Stroke - Is Your Family To Blame?
Reported August 2011
BALTIMORE (Ivanhoe Newswire) -- It’s a well known fact that your everyday habits can affect your chances of having a stroke. Now, doctors want to learn more about what role our DNA plays. We have more on the international effort to identify genetic risk factors for stroke.
Gina Roberts is a regular at the Shades of Beauty hair salon in Baltimore, Maryland. Three years ago she was there for an appointment, when something went wrong.
“When I went to the ladies room I was staggering like I was drunk,” Gina Roberts, a Baltimore resident told Ivanhoe.
Gina would later learn she was having a stroke. Every year, nearly 800,000 occur in the U.S--A potentially deadly condition that disrupts blood flow to the brain.
“We need to learn more about how to prevent stroke and to improve recovery after stroke,” Steven Kittner M.D., neurologist at the University of Maryland School of Medicine told Ivanhoe.
Dr. Kittner and his colleagues at the University of Maryland are trying to accomplish that. They’re teaming up with scientists around the world to identify the genes responsible for causing ischemic stroke, the most common form that is caused by a blood clot in the brain.
“We’ll have these blood samples genotyped for in many cases over a million genetic variants in order to search for those that might be predisposing to stroke,” Dr. Kittner said.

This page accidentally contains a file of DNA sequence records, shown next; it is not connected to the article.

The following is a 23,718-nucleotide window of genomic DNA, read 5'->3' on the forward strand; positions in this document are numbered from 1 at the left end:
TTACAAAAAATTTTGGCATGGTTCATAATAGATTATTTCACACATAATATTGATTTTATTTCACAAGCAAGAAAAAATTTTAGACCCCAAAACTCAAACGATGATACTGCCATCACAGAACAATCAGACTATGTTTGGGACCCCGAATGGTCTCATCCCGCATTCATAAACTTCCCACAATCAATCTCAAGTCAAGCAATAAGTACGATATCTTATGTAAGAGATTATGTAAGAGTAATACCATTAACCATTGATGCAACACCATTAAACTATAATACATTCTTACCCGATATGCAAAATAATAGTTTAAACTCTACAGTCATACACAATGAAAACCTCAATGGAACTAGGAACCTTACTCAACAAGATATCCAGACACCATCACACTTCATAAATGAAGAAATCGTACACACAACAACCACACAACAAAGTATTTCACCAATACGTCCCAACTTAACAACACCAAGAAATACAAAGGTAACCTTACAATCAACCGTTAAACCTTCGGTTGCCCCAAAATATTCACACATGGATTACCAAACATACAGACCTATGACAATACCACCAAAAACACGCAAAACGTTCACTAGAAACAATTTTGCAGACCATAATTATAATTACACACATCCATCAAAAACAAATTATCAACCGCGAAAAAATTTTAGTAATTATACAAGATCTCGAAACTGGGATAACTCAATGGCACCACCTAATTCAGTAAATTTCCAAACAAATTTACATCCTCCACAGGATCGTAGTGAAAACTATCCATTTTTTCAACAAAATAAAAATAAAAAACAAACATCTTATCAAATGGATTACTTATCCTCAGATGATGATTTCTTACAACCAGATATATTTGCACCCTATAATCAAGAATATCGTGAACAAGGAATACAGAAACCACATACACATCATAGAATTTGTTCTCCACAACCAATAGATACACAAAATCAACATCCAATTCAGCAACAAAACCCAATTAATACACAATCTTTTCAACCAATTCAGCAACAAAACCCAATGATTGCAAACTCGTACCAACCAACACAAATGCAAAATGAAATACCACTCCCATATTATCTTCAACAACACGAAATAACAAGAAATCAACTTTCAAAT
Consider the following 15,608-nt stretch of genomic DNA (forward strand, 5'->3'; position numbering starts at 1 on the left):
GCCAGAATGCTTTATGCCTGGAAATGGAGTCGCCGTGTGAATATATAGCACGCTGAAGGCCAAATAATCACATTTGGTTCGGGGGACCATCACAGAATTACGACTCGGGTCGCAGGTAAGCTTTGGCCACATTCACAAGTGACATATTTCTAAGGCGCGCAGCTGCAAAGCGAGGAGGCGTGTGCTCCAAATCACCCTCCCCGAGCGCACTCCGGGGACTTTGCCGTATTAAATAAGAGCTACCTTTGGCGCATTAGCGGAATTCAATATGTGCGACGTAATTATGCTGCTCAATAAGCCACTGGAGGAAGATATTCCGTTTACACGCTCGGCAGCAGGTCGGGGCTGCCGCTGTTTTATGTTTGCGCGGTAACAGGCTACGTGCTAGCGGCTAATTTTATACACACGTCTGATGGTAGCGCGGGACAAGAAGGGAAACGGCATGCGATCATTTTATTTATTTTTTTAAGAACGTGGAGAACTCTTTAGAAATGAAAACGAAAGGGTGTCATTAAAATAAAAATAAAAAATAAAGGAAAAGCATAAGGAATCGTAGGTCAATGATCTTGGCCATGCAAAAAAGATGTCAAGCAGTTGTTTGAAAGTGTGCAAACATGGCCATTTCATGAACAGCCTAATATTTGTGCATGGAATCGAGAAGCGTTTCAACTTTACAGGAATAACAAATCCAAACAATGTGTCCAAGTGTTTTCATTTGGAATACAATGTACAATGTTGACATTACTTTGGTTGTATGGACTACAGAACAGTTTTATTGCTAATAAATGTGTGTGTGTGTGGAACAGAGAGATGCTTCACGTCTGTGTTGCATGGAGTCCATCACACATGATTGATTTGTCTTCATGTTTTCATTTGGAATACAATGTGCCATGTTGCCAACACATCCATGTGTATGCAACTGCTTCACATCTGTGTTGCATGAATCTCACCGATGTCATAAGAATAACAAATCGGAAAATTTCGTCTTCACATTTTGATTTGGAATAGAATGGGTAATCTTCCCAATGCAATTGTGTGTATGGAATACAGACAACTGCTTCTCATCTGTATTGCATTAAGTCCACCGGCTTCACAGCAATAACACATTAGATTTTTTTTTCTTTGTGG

Once identified, this research could eventually lead to new methods of prevention and treatment, and benefit survivors like Phil Anderson. The runner of 33 marathons and 77 ultra marathons had a stroke four years ago.
“I couldn’t say anything for a month,” Phil Anderson, a stroke survivor told Ivanhoe.
Therapy has helped smooth out Phil’s speech. Now he’s using his voice and sport to spread the word about stroke.
“I’m trying to raise awareness of what happens to people and how not to have them happen to you,” Anderson concluded.
Most of the previous genetic studies in stroke have small sample sizes, and ambiguous results. But the members of the International Stroke Genetics Consortium have pooled their resources and DNA collections to get larger sample sizes, which can provide definitive answers-making this stroke genetics project one of the largest ever launched.
The Biophysical Society contributed to the information contained in the TV portion of this report.
Click here to Go Inside This Science and View Video or contact:
Dr. Steven Kittner
Director MD Stroke Center
University of MD School of Medicine
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